Monday, November 5, 2012

Rev Dr. Ralph David Abernathy III, a son of the Rev. Ralph D. Abernathy Sr. that marched with the Rev. Dr. Martin Luther King Jr. and led The Southern Christian Leadership Conference, visits Cleveland to push early voting, to support Obama, speaks at Mt. Olive Missionary Baptist Church in Cleveland with singer John Legend performing, says some Blacks get "Romnesia" and forget about the struggle for Civil Rights, says Obama is a change agent for America, Black community, famous Blacks have toured Cleveland in support of Obama as Ohio remains pivotal




The Rev. Dr. Ralph David Abernathy III, an evangelist, Civil Rights leader, motivational speaker and a son of the late Rev. Ralph D. Abernathy Sr. His father, Abernathy Sr.,  was the partner of the late Rev. Dr. Martin Luther King Jr during the Civil Rights movement who assumed the leadership role of The Southern Christian Leadership Conference after the assassination of King in 1968. The younger Abernathy visited Cleveland, Oh. on Sunday to stomp for the reelection of President Obama



The Rev. Ralph D. Abernathy Sr. (left) and The Rev.  Dr. Martin Luther King Jr. at a press conference during the height of the Civil Rights Movement
JACK E. CANTRELL, MEMPHIS PRESS-SCIMITAR: COURTESY MISSISSIPPI VALLEY COLLECTION / UNIVERSITY OF MEMPHIS 
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By Marc R. Churchill and Kathy Wray Coleman, Cleveland Urban News.Com and The Cleveland Urban News.Com Online Blog, Ohio’s Most Read Online Black Newspaper (www.clevelandurbannews.com)

CLEVELAND, Ohio-The Rev. Dr. Ralph David Abernathy III, whose famed father, the Rev. Ralph David Abernathy Sr., marched along side of the late Reverend Dr. Martin Luther King Jr during the Civil Rights Movement and led The Southern Christian Leadership Conference after King was assassinated, visited Cleveland, OH on Sunday to stomp for President Obama. 

“My father and Uncle Martin [King] were like twins, they even dressed alike sometimes, and Uncle Martin died in his arms.” said Abernathy, 53, an evangelist and motivational speaker who grew up in Montgomery, AL. and served a decade in the Georgia State Legislature as an Atlanta senator. “We have got to vote in this election so that President Obama can continue to fight for the legacy of equal opportunity and Civil Rights that they left.”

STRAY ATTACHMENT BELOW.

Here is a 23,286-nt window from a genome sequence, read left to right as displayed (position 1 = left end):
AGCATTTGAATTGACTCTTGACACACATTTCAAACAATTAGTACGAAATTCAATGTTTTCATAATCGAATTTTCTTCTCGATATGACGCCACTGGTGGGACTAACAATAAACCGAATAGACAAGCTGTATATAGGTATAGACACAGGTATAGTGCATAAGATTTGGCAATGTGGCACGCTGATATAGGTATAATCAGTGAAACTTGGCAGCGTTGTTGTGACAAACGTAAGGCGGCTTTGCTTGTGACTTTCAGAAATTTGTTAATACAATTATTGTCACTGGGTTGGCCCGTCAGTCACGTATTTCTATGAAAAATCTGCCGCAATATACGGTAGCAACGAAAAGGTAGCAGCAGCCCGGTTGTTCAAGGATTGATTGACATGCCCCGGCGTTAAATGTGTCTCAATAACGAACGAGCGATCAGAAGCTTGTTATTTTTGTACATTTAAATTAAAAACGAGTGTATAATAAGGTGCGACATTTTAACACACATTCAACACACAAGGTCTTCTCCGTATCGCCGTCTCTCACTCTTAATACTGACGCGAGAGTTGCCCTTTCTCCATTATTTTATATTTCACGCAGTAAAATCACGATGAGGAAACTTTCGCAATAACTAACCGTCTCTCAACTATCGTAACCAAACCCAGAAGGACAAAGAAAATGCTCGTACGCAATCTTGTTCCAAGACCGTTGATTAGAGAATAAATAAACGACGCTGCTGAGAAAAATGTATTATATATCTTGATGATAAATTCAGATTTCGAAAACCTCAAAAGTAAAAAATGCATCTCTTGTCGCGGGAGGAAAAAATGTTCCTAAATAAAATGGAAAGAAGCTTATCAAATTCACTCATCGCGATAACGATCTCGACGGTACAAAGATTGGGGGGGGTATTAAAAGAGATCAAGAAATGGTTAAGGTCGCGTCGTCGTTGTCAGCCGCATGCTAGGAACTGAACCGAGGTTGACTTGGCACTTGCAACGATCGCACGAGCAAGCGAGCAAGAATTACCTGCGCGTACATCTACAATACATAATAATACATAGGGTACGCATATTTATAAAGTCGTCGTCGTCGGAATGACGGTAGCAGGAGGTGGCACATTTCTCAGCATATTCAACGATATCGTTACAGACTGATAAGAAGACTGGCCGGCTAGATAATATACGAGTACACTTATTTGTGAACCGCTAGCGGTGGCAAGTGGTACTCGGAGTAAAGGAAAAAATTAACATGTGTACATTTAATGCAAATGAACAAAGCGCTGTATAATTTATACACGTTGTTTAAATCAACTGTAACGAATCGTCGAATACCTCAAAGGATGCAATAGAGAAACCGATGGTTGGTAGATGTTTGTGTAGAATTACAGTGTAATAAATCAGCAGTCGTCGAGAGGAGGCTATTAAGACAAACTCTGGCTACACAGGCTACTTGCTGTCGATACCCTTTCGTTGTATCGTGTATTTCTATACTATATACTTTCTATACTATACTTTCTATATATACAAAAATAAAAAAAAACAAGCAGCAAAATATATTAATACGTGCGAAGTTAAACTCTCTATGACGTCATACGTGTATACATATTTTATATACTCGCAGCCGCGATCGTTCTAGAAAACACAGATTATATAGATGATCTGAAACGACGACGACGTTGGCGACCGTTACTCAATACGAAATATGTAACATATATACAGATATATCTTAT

Abernathy is among a host of famous Blacks that toured Cleveland last week and more recently this year to push early voting and in support of the reelection of President Obama, the first Black president of the United States of America. 

He spoke at a rally at Mount Olive Missionary Baptist Church Sunday night in Cleveland after appearing as a guest on ‘The Art McKoy University Show, ’ which airs weekly from 5:00 pm to 7:00 pm on W.E.R.E. AM radio. 

Other Blacks recently in Cleveland to get out the vote include singers John Legend, Stevie Wonder, and Yolanda Adams, Congressional Black Caucus members, California Attorney General Kamala Harris, Obama for America Campaign Senior Adviser Broderick Johnson, Actress Vivica Fox, and Valerie Jarrett, one of three senior advisers to the president and the assistant to the president for public engagement and intergovernmental affairs.

Ohio remains pivotal with Obama and Mitt Romney neck and neck, though many believe that Obama will pull off a win tomorrow night.

"He will win," said Abernathy of Obama.

Abernathy Sr died in 1990. His son believes that too often Blacks get 'Romnesia' and forget what other Blacks fought for, and died for, including the right vote.

“Some people have ‘Romnesia’ and have forgotten what we have fought for all these years.” said Abernathy.

Jailed at a protest in Montgomery at 9 years old, Abernathy's is a fighter like his father. His older brother was named after his father too, but died three days after birth. The fourth of five children, including his deceased brother, the articulate Abernathy told Cleveland Urban News.Com that the reason he calls King, 'Uncke Martin' is because the Abernathy and King families were just that close, and that his father and King were, “Civil Rights twins." 

He was also nine years old when King was assassinated in 1968 on a hotel balcony in Tennessee, and when his father later assumed the leadership role of The Southern Christian Leadership Conference . the Civil Rights organization that they founded that was the thrust of the Civil Rights Movement of the 1950s and 1960s.

He said that he often had trouble sleeping as a kid because their home in Montgomery had been bombed and he feared it would happen again. 

"For years, I was afraid to go to sleep at night when I was a child because I feared that our house would get bombed," said Abernathy.

An undergraduate of the prestigious Morehouse College in Atlanta the younger Abernathy also holds master’s and doctorate  degrees in divinity, and is married with four children, including a son, Ralph Abernathy IV, a star football player at the University of Cincinnati. 

He said that his father and his mother Juanita Abernathy are partly responsible for his success and that while Black people have not been fully compensated for the constitutional and statutory wrongs that they have endured as a once enslaved people, times have changed for the Black community.

Barack Obama, he says, is a part  of that systemic change in action and  is a change agent for the betterment of Black people in particular and the American people in general. 

“I think we’re much better off," said Abernathy. “In as much as things seem to change, they still remain the same. There is a transitional period of the Black community and a lack of true economic power."


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